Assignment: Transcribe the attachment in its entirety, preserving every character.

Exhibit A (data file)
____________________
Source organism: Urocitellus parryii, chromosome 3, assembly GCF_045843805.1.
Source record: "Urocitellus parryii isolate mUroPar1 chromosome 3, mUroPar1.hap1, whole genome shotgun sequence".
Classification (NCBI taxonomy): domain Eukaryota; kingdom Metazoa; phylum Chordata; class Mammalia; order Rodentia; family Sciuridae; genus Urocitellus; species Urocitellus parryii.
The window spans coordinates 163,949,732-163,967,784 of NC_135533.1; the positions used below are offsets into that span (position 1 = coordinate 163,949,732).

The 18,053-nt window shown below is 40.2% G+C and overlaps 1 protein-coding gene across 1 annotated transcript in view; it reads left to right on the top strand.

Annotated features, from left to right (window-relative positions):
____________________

Source organism: Urocitellus parryii, chromosome 3, assembly GCF_045843805.1.
Source record: "Urocitellus parryii isolate mUroPar1 chromosome 3, mUroPar1.hap1, whole genome shotgun sequence".
Classification (NCBI taxonomy): domain Eukaryota; kingdom Metazoa; phylum Chordata; class Mammalia; order Rodentia; family Sciuridae; genus Urocitellus; species Urocitellus parryii.
The window spans coordinates 163,949,732-163,967,784 of NC_135533.1; the positions used below are offsets into that span (position 1 = coordinate 163,949,732).

The 18,053-nt window shown below is 40.2% G+C and overlaps 1 protein-coding gene across 1 annotated transcript in view; it reads left to right on the top strand.

Annotated features, from left to right (window-relative positions):